A Quick Addendum to Theme 2: Making it More Complicated

When I wrote “Theme 2: It’s Not Value Capture, It’s Value Creation” last week, I made things seem really simple. Probably too simple.Value Creation ChartThat said, I hold to my core point: most businesses could benefit by pulling out that chart and answering three simple questions,

“What price do we charge customers?”
“What is their willingness to pay (WTP)?”
“What are our costs?”

Then they could ask the forward looking questions: “How can we raise the willingness to pay for customers?” or “How can we lower our costs?” In short, how do we create a competitive advantage derived by creating value, not capturing it?

Real life, unfortunately, is never that simple. That simple chart gets complicated. Really quickly. Here are some ways.

The entire value chain

I kept the chart and examples from the last post relatively simple. I only used one buyer and one seller. But this transaction is repeated down the chain. I pay the store for the beer, the store pays the beer distributor, the beer distributor pays the beer producer and the beer producer pays it’s suppliers of water, hops and aluminum. Each stage has it’s own version of this chart.

Value Chain

This applies to film: the production company pays the talent (who pays a piece to their agent), the studio pays the production company, the distributors pay the studio (theaters, tv networks, streaming platforms) and the distributors collect the money from the customers.

One time transactions versus relationships

Of course, I don’t just go into the story to buy beer once, I go in regularly. (Not that often. Well, maybe.) For customers, regular trips like this can develop habits or a sensitivity to the changes in the price. So I could choose to measure the WTP/Price/Costs as one time events, or over the course of a month, or over a year or even longer. That’s a great way to make something simple complicated.

For example, say you lower the price of a good, which causes a customer to buy it more frequently or larger quantities. In other words, this chart looks like a single transaction, where profits went down, but they would go up with increased iterations. Of course, a customer could just stock up on items and store them, which means you did lose value, but the customer gained in consumer surplus. This is an age old challenge in “consumer packaged goods” that can offer regular discounts.  Like I said, it gets complicated quickly.

This biggest ramification for this for entertainment is evaluating subscription services. Analyzing MoviePass last week, I focused on the per month value chain. Arguably, MoviePass could consider their relationships annually, so they look at it on that basis. Maybe any given month is a bad deal, but over a year it saves you money. Or take HBO, I subscribe for a year, usually, but the biggest TV show by far that I devour is Game of Thrones. Is a year subscription worth that one show? Maybe, so being too lazy to aggressively cancel isn’t that bad of a deal, overall.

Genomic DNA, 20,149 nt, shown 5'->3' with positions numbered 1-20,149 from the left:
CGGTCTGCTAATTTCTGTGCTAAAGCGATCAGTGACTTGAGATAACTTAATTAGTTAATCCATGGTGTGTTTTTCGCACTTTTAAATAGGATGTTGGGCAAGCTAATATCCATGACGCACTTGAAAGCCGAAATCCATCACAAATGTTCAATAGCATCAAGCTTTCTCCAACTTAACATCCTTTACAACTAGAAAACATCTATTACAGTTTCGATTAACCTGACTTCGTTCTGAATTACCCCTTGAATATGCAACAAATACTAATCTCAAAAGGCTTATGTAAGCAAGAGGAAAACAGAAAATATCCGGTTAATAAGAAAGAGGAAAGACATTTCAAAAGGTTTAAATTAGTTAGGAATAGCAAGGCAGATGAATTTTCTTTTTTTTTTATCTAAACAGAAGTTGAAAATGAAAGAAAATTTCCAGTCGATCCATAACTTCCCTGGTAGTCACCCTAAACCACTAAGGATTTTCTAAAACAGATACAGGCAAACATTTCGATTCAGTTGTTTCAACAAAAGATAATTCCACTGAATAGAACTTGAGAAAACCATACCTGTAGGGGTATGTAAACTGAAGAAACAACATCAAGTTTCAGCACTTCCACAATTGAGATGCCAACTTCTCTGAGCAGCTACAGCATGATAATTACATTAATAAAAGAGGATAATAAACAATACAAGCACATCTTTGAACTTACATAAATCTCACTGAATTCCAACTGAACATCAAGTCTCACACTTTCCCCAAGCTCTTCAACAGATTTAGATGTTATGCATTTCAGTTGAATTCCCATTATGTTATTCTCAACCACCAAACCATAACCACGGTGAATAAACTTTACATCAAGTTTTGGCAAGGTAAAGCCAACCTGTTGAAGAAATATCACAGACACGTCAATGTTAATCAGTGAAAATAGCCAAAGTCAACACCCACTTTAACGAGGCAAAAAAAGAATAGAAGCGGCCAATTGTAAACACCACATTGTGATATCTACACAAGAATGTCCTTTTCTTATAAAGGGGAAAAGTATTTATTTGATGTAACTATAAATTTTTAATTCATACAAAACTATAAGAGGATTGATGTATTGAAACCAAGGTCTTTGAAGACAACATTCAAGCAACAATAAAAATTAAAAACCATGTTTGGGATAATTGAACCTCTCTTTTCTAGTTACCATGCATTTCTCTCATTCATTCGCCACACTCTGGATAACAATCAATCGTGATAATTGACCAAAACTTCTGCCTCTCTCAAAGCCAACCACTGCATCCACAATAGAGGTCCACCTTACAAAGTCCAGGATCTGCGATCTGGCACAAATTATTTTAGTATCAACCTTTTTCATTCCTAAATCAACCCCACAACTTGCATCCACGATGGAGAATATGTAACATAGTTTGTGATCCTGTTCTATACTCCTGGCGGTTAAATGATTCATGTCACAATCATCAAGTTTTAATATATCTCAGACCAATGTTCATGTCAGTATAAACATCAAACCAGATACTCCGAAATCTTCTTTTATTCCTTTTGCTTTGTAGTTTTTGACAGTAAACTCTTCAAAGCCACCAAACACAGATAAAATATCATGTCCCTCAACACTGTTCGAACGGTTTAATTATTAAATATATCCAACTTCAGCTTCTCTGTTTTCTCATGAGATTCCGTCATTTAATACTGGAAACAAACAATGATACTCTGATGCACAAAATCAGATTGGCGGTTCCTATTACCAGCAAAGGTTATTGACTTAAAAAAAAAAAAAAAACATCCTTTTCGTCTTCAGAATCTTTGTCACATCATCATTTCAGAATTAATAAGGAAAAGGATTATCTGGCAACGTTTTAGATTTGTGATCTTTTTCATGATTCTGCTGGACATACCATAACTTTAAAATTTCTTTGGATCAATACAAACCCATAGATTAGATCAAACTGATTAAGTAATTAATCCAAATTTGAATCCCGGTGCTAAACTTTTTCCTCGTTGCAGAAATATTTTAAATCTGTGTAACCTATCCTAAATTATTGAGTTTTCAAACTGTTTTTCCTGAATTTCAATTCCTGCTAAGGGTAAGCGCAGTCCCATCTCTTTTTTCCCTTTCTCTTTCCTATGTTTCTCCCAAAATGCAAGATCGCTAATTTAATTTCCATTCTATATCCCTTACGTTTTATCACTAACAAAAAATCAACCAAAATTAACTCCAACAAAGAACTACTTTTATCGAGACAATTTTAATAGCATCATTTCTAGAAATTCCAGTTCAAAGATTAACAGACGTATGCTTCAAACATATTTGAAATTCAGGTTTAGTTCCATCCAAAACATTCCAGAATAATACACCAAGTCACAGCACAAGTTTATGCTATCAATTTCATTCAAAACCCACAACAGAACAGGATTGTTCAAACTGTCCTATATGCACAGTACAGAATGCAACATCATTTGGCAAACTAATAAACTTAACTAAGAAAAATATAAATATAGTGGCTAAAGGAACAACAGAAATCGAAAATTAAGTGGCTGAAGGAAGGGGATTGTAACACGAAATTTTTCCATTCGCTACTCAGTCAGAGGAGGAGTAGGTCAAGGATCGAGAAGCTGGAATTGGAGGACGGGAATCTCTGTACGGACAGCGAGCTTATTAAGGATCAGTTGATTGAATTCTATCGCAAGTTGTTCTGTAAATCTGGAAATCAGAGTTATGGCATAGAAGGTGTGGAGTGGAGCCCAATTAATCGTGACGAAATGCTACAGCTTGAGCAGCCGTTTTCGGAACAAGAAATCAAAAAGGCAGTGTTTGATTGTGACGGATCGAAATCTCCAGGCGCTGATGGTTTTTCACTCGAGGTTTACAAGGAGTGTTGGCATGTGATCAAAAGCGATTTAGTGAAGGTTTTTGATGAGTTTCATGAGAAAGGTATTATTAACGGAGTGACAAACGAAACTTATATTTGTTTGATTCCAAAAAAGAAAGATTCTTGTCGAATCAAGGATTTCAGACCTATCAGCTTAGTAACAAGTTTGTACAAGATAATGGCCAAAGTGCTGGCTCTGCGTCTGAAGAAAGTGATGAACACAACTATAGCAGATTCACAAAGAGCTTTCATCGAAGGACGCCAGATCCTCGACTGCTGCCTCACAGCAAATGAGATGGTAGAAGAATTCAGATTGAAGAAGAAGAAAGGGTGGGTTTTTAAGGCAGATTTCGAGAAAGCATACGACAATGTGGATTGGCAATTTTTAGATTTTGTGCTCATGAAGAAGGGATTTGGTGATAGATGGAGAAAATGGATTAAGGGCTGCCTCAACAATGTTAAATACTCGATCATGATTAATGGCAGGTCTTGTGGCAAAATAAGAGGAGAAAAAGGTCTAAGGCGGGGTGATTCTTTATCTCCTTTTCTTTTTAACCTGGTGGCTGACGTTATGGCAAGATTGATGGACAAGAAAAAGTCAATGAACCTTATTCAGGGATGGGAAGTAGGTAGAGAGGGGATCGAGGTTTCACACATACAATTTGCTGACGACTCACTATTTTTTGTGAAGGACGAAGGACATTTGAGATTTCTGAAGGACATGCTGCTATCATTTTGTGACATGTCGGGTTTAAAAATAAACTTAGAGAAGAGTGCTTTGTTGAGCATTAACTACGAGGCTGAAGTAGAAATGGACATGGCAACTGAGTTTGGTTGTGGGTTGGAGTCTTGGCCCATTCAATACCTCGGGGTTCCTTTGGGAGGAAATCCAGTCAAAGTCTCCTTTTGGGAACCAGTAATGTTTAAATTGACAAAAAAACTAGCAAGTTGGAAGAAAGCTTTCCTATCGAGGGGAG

Distributions of people

I hate averages. Telling me the average almost never tells me anything useful about a data set. Take height: most men are five foot eight inches tall. Is everyone clustered around that point, or are there outliers? (Maybe an excellent explainer on this next week.)

Same with movie box office grosses. Chart it next to height and they look completely different. One is logarithmic and one is normally distributed.

So the value creation chart is basically the averages, especially for WTP. To extend the beer analogy, some people would pay a lot for a very bitter IPA, other people would pay a little more, many wouldn’t pay anything. And even among the people who would pay for it they have different values attached to the IPA. You can’t really summarize this as one number, though that’s exactly what I did.

When in doubt, use distributions, even with value creation. Understand who gains the most and try to emphasize that, but don’t stop with the averages.

You can’t measure parts of the chain

Especially “willingness to pay”, which is an imaginary value. How do you measure imaginary? Well you have to guess, and there are complicated and often unreliable ways to do that. (The worst way? Ask someone what they would pay for something. That never works.) The most reliable way is a conjoint analysis, but even that can get unwieldy with too small a sample size.

Streaming services are bedeviled by this problem, especially when they have to figure out what consumers actually love on their platform. Is it Stranger Things? Or GLOW? Or both, in some combination? Or is it actually the Disney movies, but the other shows are filler? That’s an epically tough problem to sort out.

Costs can be tricky

The “costs of goods sold” can be difficult to allocate. Especially for support functions that don’t directly tie to a good. Allocating the value correctly can be the difference—in a big conglomeration—between profitability or loss. Right now, content costs and how companies allocate those costs versus the prices customers pay is the biggest accounting/economics/finance question in the industry. Getting that answer right could determine he future of entertainment, for good or ill.

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